What’s that? You’re like me and you’re saying, “what the hell is that?” Or worse, trying to pronounce it like a good little German and instead sounding like you just chugged a bottle of Kirschwasser and are doing a drunken imitation of a German accent? If that’s the case, feel free to just call this one Chocolate Quark Cheesecake, because that’s what it is.
Quark was not something I’d ever heard of prior to living in Germany, but it’s incredibly common here. It’s a fresh, soft cheese, with a slightly sour taste. If you’ve happened to order a slice of cheesecake in Germany and been confused as to why it was a bit sour, that would (most likely) be why. A New York Cheesecake is hard to come by in these parts.
I didn’t choose to make this cake for any other reason besides sheer curiosity. I love chocolate, I love cheesecake, and I had no idea what this one was even supposed to look like. And as an added bonus, BV had purchased some Quark that had been floating around the fridge long enough for one of the packages to expire. All good reasons, am I right?
So, expired Quark in hand, we were off. It wasn’t terribly expired, but I was really hoping those few days over wouldn’t affect the taste too badly.
The chocolate base came together fairly easily, and didn’t involve excessive egg beating, which always makes things speedier.
A mix later, I had a tightly packed lump of chocolate goodness, which went to the fridge to hang out for an hour.
When it came out, it got divided up and half went back into the fridge while the other half was rolled out to form my crust. I have a fairly strong hatred for plastic wrap, and trying to roll it out between two layers of that crap was a lot of peel and stick and roll and peel and stick and rerolling.
The recipe directed me to lay my crust in a 9-inch cake pan, but since our only current cake pan* is 10 inches, I was really trying to roll it out enough to cover that extra distance. But even the best-laid plans (or extra crust area) can’t compensate for a clumsy toss. Which means that my crust initially looked like this.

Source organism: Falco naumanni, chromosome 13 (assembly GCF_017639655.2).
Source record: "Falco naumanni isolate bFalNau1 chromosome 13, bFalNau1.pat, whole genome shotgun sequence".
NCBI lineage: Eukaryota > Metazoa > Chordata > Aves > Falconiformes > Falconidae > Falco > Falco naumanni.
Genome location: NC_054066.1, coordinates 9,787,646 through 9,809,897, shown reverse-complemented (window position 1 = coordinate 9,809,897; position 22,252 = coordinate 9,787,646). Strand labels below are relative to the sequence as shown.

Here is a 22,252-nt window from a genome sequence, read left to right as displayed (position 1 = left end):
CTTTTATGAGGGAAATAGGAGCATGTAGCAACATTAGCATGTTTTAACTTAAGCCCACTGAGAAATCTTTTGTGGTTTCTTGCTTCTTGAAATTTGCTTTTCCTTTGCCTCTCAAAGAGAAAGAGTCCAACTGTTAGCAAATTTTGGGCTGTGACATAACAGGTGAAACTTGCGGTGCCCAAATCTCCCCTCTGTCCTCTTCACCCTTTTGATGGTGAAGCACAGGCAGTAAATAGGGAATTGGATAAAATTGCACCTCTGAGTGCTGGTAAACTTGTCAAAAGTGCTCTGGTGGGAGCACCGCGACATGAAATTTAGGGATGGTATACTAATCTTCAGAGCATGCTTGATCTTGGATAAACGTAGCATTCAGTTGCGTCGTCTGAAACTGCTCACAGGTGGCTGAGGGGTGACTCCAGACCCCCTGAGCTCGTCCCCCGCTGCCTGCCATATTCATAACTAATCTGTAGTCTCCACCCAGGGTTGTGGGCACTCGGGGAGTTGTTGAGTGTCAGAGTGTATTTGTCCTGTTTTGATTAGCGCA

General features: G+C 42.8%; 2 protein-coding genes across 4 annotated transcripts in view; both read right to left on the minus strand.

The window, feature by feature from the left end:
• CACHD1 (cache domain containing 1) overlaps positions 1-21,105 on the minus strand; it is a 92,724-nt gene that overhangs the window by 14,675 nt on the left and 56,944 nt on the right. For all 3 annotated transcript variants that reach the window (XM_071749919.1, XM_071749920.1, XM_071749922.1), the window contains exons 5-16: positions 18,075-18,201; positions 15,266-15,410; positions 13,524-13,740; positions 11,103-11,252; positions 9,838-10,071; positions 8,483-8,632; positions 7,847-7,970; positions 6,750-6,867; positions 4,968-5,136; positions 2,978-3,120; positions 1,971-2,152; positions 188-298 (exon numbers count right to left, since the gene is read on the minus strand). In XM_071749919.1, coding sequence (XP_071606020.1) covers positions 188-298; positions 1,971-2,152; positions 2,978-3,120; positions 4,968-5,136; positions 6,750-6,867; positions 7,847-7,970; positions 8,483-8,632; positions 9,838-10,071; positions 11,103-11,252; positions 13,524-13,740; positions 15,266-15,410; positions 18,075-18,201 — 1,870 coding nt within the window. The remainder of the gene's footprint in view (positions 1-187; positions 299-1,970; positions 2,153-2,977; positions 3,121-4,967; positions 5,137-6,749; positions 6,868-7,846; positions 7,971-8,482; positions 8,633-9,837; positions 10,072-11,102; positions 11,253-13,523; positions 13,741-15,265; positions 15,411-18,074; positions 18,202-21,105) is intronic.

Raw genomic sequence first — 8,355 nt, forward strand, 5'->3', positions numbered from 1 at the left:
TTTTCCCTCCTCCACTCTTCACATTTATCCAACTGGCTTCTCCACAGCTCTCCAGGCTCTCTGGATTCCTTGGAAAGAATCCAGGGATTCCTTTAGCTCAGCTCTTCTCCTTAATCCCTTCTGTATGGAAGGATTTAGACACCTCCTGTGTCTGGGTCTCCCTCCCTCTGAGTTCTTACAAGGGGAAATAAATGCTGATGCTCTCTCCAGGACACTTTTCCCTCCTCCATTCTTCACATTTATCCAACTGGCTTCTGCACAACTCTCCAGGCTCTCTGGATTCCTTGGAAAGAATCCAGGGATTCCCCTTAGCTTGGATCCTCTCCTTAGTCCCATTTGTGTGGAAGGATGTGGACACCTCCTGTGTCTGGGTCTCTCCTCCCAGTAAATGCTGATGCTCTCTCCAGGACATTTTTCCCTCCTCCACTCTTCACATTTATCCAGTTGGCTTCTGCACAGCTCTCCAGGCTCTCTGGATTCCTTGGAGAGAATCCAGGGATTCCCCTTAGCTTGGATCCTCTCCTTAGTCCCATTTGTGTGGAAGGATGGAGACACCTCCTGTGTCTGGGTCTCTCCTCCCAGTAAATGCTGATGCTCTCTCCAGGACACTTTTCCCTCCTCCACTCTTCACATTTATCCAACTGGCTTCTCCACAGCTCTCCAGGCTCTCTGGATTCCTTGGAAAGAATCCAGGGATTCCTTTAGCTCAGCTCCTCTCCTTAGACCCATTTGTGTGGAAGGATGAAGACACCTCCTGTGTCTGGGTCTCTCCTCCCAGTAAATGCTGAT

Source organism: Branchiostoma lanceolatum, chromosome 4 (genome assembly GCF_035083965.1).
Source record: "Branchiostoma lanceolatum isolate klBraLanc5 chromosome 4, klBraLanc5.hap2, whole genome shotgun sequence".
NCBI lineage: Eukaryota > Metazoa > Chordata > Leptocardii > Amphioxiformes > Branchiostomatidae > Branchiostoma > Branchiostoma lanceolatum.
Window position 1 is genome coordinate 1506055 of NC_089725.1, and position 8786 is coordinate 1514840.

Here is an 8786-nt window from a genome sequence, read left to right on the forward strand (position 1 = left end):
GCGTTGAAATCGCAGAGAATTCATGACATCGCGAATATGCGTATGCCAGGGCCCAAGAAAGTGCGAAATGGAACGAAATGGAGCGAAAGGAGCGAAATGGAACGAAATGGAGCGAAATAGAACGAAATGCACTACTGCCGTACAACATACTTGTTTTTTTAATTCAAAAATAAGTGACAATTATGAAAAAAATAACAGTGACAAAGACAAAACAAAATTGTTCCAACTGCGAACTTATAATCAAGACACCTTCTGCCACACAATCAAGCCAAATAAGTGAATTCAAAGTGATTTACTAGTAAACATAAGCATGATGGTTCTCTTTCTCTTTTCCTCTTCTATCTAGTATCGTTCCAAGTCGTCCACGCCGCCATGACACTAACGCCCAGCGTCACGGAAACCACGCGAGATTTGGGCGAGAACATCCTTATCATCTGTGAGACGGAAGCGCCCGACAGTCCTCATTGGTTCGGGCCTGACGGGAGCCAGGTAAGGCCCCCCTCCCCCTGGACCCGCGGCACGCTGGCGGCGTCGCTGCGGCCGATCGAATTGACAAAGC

I retrieved some of the reserved dough from the fridge and got rolling again. That, plus a whole lot of patchwork, resulted in a much more even crust.
Luckily a somewhat imperfect crust is not at all noticeable once filled, right? Speaking of which, it was time to mix up the Quark filling.
Once filled, it was time to sprinkle the remaining crust dough all over the top of the prepared cake. Turns out, I needn’t have worried about making the crust nice and thin, because I had A LOT of dough leftover here. This was after I had covered the top of the cake, and done a few rounds of “one piece of dough for the cake, one piece for Heather.”
Mmmmm, dough. Mmmm, raw eggs.
I tossed a few more bits on top, a few more bits in my mouth, and then went around the edge of the crust one ore time, just to give it some more height for fun. With that, it was into the oven.
The buzzer sounded and I eagerly pulled my extremely fluffy cake out. The recipe had said that it would be puffed up, which it certainly was. It was also a good inch or so higher than the crust was. I wasn’t sure what to think about that, but a few minutes later, it settled back down and looked much more like the proportional pictures I had referenced online. Next time, give it a minute, self!
Why did I cut it before I took a picture of it? I DON’T KNOW. I’M NEW TO THIS, I’M SORRY.
Luisa Weiss advises giving this a day before eating it, but BV and I decided restraint was an overrated trait and dove in after dinner.
This is also a super-heavy cake, and I chickened out trying to get it off the cake pan and onto the plate. I was pretty sure I’d push too hard and end up with a mess, hence the cake pan on plate strategy pictured here.
Over the next few days, we figured out why the recipe said to give it a day. While good on day one, the sour taste of the Quark was more obvious at the beginning, and seemed to mellow as the cake rested. Or perhaps I was just more prepared for it, and thus less surprised. Could go either way, really.
The chocolate crust here is dense and rich, like a really good, soft, chocolate cookie in the States. It provides a nice balance and change in texture to the creamy and rich (again, so rich) Quark filling. This is not a cake to eat when you’re already half-full. This is a cake to eat after a light dinner, because this is FILLING.
Considering I had no idea what this was supposed to look or taste like before I started, this was an excellent surprise. It’s not going on the table for a hot summer day at the BBQ, but this is going to be a house regular for sure.
Have you tried Russischer Zupfkuchen? Or can you teach me how to say it without sounding like an asshole?
*Adds more stuff to “kitchenware to-buy” list
Not sure what’s up with this baking stuff? Read about my goal here!